Tell Your US Representative to Support the Keeping All Students Safe Act

On Thursday, Alexa Posny, the US Department of Education's top special education official, said that, by next fall, her office will issue guidelines to school districts about the use of restraints, seclusion and other aversive procedures in US public schools. Currently, regulation of the use of such procedures has been left to local and state supervision, with troubling and sometimes tragic results.

A bill to protect school children from abusive restraint, seclusion and aversive interventions in public schools remains stalled in Congress. The bill was passed on March 3, 2010 by the U.S. House of Representatives but did not come up for consideration in the Senate. In April some congressmen again introduced a bill, HR 1381, in the House, but it has yet to be considered. Please urge your representatives to support the bill to keep our children safe in school.
We the undersigned urge you to support H.R. 1381, the Keeping All Students Safe Act.

On Thursday, Alexa Posny, the US Department of Education's top special education official, said that, by next fall, her office will issue guidelines to school districts about the use of restraints, seclusion and other aversive procedures in US public schools. Currently, regulation of the use of such procedures has been left to local and state supervision, with troubling and sometimes tragic results.

In 2002, 14-year-old Cedric Price of Killeen, Texas, suffocated while his middle school teacher put him in a "therapeutic floor hold" to "keep him from struggling during a disagreement over lunch."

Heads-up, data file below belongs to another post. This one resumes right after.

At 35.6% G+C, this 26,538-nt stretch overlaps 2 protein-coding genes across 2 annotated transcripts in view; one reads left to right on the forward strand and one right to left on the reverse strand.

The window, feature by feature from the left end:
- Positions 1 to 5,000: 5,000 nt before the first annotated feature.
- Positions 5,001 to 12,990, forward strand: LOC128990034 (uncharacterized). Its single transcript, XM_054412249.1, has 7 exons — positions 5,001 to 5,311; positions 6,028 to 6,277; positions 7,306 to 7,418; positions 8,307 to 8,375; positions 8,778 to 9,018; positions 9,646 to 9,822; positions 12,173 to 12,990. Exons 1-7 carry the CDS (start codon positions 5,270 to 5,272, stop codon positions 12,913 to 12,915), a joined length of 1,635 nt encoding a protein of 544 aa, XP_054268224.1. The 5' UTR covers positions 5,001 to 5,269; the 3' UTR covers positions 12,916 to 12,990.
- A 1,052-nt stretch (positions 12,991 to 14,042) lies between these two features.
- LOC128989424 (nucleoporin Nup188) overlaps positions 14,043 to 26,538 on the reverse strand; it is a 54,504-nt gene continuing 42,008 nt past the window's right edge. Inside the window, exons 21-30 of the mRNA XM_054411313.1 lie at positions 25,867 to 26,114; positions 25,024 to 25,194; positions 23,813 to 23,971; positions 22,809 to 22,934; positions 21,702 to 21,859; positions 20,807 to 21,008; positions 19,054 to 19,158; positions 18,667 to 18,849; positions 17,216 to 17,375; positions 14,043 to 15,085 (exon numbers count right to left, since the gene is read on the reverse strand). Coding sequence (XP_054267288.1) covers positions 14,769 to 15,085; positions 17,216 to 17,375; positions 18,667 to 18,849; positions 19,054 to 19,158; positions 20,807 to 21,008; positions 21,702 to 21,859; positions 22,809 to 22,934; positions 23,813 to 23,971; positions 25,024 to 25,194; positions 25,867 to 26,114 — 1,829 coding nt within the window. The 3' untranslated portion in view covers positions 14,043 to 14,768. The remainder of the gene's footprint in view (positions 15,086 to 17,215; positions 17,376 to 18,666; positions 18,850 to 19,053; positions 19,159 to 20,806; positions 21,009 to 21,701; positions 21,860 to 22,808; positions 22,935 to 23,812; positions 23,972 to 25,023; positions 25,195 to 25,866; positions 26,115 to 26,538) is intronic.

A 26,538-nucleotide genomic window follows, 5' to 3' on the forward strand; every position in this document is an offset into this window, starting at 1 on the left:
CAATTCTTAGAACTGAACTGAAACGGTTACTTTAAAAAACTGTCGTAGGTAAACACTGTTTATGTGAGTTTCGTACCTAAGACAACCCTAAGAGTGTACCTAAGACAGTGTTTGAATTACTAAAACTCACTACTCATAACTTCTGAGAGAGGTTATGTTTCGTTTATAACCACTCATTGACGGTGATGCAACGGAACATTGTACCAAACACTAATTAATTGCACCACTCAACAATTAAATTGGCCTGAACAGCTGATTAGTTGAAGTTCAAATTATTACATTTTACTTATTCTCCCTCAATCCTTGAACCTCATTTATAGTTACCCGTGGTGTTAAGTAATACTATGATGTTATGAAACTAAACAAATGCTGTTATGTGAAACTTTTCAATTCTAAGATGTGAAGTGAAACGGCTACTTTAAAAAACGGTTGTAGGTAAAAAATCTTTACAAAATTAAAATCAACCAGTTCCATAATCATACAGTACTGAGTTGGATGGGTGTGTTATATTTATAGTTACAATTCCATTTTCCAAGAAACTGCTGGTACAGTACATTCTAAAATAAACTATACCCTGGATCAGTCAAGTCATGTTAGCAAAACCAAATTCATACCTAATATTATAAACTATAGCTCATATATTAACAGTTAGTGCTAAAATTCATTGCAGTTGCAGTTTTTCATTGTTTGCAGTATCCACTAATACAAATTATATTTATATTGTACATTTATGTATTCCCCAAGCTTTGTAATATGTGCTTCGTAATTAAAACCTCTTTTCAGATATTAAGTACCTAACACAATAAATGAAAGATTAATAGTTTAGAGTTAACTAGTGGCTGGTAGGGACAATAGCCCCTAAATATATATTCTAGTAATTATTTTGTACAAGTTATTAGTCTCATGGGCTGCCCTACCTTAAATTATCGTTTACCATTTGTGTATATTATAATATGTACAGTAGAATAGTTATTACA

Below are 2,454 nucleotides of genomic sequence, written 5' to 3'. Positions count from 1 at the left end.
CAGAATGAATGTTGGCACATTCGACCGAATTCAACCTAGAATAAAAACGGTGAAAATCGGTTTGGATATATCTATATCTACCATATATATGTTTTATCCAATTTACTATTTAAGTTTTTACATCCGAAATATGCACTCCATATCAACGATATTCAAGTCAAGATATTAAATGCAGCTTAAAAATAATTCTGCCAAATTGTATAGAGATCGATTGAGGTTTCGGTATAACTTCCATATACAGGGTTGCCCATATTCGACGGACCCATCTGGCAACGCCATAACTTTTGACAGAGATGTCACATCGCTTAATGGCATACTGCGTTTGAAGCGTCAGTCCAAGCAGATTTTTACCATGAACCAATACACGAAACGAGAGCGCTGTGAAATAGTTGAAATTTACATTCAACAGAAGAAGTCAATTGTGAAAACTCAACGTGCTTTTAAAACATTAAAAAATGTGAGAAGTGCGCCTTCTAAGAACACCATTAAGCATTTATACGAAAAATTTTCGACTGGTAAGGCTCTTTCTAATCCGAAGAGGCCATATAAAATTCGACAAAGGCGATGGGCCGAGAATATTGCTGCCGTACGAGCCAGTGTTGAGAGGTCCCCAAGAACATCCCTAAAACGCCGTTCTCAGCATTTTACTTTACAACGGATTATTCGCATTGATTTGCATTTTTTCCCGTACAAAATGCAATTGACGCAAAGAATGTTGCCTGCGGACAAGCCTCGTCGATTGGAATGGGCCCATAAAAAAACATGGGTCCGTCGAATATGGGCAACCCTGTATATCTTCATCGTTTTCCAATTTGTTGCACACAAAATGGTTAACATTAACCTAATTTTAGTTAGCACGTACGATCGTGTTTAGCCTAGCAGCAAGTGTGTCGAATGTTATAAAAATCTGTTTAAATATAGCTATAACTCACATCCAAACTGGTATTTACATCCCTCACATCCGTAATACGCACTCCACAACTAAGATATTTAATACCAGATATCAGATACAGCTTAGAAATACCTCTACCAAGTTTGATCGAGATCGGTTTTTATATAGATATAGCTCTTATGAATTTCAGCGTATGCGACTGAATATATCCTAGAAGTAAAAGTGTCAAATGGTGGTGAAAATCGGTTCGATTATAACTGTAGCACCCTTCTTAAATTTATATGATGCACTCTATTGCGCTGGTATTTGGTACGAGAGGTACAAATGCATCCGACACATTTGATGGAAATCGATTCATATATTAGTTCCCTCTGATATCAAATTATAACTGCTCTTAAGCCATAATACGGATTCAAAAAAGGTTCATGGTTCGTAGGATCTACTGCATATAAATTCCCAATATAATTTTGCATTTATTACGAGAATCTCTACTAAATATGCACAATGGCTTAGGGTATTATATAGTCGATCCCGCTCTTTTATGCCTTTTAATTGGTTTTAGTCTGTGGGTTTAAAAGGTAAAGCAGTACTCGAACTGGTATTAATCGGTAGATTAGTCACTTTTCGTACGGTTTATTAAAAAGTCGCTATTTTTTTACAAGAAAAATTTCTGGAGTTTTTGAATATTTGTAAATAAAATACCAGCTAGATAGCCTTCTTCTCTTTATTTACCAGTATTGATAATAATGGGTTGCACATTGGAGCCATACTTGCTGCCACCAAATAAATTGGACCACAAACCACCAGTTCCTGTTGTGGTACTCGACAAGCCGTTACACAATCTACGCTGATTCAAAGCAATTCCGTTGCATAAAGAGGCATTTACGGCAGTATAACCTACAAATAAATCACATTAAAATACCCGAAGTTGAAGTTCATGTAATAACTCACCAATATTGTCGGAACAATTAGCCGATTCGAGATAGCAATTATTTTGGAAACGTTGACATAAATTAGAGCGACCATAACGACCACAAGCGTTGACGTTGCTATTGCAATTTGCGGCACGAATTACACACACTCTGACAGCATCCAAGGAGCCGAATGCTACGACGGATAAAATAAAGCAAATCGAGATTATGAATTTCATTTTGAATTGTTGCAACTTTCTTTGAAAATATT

In 2001, Paige Gaydos, who is autistic, was put into a face-down prone restraint by a teacher in Cupertino, California. Her parents sued the Cupertino School District and were awarded $700,000 by a federal jury; they settled for $260,000, to avoid an appeal.

A bill to protect school children from abusive restraint, seclusion and aversive interventions in public schools remains stalled in Congress. The bill was passed on March 3, 2010 by the U.S. House of Representatives but did not come up for consideration in the Senate. In April some congressmen again introduced the bill, HR 1381, in the House, but it has yet to be considered. We urge you to support this important legislation and see that it passes the House of Representatives and then is considered in the Senate.
Abusive practices like restraint and seclusion are too often used on students with disabilities, who often struggle to communicate what happens to them. Please support H.R. 1381 and make sure that students with disabilities and all students in US public schools are safe.
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